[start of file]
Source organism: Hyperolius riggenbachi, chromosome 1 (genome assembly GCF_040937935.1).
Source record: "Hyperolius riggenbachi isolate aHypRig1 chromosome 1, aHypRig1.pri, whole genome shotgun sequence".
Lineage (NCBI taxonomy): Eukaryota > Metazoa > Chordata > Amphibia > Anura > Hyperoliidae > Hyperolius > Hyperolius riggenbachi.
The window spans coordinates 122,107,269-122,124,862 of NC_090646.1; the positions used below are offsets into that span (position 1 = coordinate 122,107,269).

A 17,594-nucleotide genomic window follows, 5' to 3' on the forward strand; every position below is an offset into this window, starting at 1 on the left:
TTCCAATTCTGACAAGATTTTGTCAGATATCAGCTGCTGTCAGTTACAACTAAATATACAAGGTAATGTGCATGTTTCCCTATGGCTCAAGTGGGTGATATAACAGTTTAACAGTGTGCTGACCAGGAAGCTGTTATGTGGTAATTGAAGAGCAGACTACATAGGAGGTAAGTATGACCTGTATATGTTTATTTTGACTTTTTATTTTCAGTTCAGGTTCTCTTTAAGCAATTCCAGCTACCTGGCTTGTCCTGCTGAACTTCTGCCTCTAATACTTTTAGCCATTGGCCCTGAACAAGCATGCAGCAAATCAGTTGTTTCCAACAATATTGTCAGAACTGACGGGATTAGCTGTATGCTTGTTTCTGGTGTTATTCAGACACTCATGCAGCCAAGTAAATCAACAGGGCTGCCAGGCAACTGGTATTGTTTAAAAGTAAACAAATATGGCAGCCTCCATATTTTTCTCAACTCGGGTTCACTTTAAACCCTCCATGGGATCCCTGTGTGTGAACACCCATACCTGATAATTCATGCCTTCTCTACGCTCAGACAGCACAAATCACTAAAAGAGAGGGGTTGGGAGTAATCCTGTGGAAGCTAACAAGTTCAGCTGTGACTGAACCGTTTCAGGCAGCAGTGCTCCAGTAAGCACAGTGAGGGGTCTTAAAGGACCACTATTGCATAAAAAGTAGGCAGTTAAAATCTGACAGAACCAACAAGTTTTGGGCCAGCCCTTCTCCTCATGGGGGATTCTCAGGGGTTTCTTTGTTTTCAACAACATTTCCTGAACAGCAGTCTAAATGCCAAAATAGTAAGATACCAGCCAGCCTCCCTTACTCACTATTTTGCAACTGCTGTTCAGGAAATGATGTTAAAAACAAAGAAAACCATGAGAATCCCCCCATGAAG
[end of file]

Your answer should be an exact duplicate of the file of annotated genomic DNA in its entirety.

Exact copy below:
Source organism: Hyperolius riggenbachi, chromosome 1 (genome assembly GCF_040937935.1).
Source record: "Hyperolius riggenbachi isolate aHypRig1 chromosome 1, aHypRig1.pri, whole genome shotgun sequence".
Lineage (NCBI taxonomy): Eukaryota > Metazoa > Chordata > Amphibia > Anura > Hyperoliidae > Hyperolius > Hyperolius riggenbachi.
The window spans coordinates 122,107,269-122,124,862 of NC_090646.1; the positions used below are offsets into that span (position 1 = coordinate 122,107,269).

A 17,594-nucleotide genomic window follows, 5' to 3' on the forward strand; every position below is an offset into this window, starting at 1 on the left:
TTCCAATTCTGACAAGATTTTGTCAGATATCAGCTGCTGTCAGTTACAACTAAATATACAAGGTAATGTGCATGTTTCCCTATGGCTCAAGTGGGTGATATAACAGTTTAACAGTGTGCTGACCAGGAAGCTGTTATGTGGTAATTGAAGAGCAGACTACATAGGAGGTAAGTATGACCTGTATATGTTTATTTTGACTTTTTATTTTCAGTTCAGGTTCTCTTTAAGCAATTCCAGCTACCTGGCTTGTCCTGCTGAACTTCTGCCTCTAATACTTTTAGCCATTGGCCCTGAACAAGCATGCAGCAAATCAGTTGTTTCCAACAATATTGTCAGAACTGACGGGATTAGCTGTATGCTTGTTTCTGGTGTTATTCAGACACTCATGCAGCCAAGTAAATCAACAGGGCTGCCAGGCAACTGGTATTGTTTAAAAGTAAACAAATATGGCAGCCTCCATATTTTTCTCAACTCGGGTTCACTTTAAACCCTCCATGGGATCCCTGTGTGTGAACACCCATACCTGATAATTCATGCCTTCTCTACGCTCAGACAGCACAAATCACTAAAAGAGAGGGGTTGGGAGTAATCCTGTGGAAGCTAACAAGTTCAGCTGTGACTGAACCGTTTCAGGCAGCAGTGCTCCAGTAAGCACAGTGAGGGGTCTTAAAGGACCACTATTGCATAAAAAGTAGGCAGTTAAAATCTGACAGAACCAACAAGTTTTGGGCCAGCCCTTCTCCTCATGGGGGATTCTCAGGGGTTTCTTTGTTTTCAACAACATTTCCTGAACAGCAGTCTAAATGCCAAAATAGTAAGATACCAGCCAGCCTCCCTTACTCACTATTTTGCAACTGCTGTTCAGGAAATGATGTTAAAAACAAAGAAAACCATGAGAATCCCCCCATGAAG